The concept of “stickiness” is always a hot topic in the MMO community — stickiness being the sum of those game qualities that ensure player retention and keep people coming back. Fans and journalists talk about it often, and I don’t doubt that MMO developers devote an enormous amount of time and money to making their games sufficiently sticky.

But this obsession with stickiness can do more harm than good, and when developers focus on retention, they risk losing sight of what really matters: making games that are fun to play.

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The Soapbox: The crowdfunding conundrum

As I type this, Massively Overpowered’s Kickstarter campaign sits comfortably at $54,323. We hit our initial $50k funding goal in roughly 48 hours. We’re on pace to smash through our $75k stretch goal before the month ends. Thanks to the miracle of crowdfunding, the Massively team and I get to keep doing what we love to do instead of spending the next few weeks explaining to potential employers what an “MMO” is and why we had to write about it.

This has been an incredible experience. I’m absolutely humbled by our community and am infinitely grateful for its support. As I said in my backer update earlier this week, I’m completely out of ways to say “thank you.”

However, my overall feelings on crowdfunding remain the same. It’s slimy, dangerous, and a borderline scam.

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The Soapbox: It’s the little things that make an MMO special

In the years that I’ve been playing and covering MMOs, I’ve noticed that there are two distinct phases when it comes to introducing a new game. The first is the big marketing push, as the team introduces the MAJOR TALKING POINTS and attempts to overwhelm players with how this will be the MMO to end all MMOs due to its sheer feature list. We — the press and the community — get a lot of talking mileage out of this, although it typically devolves into a straight-up comparison of other titles.

But then there’s a lesser-noticed but perhaps more significant stage, when people start checking out the game and commenting not on its impressive feature list but on the little details that stand out. I’ve read and written my fair share of posts where the author burbles excitedly about some cool little thing he or she noticed and enjoyed, and that sort of enthusiasm seems more genuine and personal.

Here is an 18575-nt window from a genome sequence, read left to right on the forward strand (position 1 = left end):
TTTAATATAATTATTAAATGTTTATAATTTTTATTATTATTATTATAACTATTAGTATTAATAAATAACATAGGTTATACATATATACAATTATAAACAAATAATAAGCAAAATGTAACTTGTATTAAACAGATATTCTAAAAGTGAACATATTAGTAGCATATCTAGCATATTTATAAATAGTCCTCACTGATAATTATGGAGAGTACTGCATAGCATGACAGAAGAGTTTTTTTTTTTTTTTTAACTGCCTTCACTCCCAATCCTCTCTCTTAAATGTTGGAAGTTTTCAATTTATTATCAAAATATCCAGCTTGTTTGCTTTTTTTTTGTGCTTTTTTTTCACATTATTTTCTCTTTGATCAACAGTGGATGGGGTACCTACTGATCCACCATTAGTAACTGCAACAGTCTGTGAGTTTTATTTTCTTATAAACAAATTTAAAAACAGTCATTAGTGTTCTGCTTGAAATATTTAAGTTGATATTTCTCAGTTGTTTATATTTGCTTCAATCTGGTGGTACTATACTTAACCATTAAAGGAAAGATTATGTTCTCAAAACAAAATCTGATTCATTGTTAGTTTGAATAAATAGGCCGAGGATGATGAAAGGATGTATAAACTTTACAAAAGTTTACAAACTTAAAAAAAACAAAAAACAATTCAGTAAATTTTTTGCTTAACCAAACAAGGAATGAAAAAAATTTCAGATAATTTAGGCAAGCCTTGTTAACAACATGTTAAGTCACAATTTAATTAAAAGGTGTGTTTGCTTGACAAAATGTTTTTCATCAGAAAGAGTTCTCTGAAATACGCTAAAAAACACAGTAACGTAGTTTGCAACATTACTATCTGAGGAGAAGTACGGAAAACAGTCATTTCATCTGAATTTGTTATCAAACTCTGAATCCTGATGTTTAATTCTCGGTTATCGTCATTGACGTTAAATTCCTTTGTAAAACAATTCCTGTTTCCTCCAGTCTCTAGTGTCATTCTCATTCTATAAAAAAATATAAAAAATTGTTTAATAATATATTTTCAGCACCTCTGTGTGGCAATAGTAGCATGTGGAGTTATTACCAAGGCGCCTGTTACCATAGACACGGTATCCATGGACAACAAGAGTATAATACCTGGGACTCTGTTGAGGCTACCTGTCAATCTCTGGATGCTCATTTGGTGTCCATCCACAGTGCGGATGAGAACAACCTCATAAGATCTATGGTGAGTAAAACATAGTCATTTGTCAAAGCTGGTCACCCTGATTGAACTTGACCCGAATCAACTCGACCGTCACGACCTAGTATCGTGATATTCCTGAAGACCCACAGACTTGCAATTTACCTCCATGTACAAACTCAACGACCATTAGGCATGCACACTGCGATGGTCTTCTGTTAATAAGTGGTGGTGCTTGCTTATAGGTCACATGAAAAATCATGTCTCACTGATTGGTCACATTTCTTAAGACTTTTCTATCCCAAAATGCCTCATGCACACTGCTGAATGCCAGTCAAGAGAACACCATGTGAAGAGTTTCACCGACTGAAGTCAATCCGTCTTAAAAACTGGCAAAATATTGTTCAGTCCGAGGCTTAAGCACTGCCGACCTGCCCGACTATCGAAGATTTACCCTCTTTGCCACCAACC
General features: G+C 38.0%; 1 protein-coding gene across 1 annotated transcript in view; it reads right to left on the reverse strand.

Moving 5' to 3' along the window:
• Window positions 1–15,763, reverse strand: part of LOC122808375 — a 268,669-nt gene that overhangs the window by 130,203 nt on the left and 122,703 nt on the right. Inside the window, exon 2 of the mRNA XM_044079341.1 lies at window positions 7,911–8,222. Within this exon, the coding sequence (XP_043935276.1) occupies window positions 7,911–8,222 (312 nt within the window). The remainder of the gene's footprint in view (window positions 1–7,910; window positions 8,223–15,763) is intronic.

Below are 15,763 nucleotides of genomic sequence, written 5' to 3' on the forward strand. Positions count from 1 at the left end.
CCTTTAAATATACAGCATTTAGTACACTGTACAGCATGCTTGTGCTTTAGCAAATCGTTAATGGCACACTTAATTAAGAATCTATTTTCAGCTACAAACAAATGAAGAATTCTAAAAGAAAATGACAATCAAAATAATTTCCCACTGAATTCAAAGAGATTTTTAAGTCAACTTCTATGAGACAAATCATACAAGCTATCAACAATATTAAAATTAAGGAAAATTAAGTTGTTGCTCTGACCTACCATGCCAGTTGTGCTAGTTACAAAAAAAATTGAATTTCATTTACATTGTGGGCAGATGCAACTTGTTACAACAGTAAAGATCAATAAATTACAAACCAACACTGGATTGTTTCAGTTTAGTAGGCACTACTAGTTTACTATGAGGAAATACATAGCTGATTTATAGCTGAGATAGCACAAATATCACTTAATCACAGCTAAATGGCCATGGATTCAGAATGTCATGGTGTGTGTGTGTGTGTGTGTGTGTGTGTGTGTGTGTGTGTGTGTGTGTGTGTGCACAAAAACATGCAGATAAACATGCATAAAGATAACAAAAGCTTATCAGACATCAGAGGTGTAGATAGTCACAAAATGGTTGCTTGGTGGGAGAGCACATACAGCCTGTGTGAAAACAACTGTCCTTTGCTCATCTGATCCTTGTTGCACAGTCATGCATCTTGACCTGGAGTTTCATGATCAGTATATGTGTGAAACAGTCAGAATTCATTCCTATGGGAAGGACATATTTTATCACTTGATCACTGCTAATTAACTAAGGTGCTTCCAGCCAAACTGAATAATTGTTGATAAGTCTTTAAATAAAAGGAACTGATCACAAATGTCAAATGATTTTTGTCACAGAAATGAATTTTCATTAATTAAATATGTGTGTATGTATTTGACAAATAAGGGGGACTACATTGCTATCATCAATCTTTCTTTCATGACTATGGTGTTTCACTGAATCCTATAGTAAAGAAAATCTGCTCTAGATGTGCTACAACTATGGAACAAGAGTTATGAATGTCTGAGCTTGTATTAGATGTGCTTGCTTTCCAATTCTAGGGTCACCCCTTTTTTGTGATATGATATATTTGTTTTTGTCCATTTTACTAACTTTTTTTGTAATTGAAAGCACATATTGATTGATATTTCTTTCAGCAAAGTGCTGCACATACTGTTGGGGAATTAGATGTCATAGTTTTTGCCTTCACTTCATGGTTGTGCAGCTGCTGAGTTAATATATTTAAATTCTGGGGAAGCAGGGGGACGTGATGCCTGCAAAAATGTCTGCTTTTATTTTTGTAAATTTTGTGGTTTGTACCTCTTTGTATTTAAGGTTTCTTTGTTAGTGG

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The Soapbox: Has F2P worked for SOE?

The MassivelyOP staff was discussing the SOE Daybreak armageddon recently, and given the total absence of public data relating to who or what was ultimately responsible for the wide-ranging job cuts, we were forced to speculate. Some believe the company stretched itself too thin across its vast MMORPG portfolio. Others opined that everything from early access to SOE’s parent corp struggles to EverQuest Next and Landmark being in some sort of theoretical development hell were at fault.

Personally, I see the firm giving away expensive content — i.e., F2P — as the larger problem.

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The Soapbox: Facing an industry of change

Right now I believe that we are on a threshold of change in the MMO industry, and it feels a little uncertain and a lot scary.

While there are MMOs being made and developed as you read this, it seems as though there are less of the traditional big-budget titles with highly recognizable IPs and more indie projects that are operating outside of the normal paradigm. We have games that are funded entirely through fan support. We have spiritual successors instead of sequels. We have MMOs that are also single-player titles. We have devs over here jumping on the Minecraft wagon, devs over there trying to get a piece of the League of Legends phenomenon, and devs designing for a specific audience rather than a general one.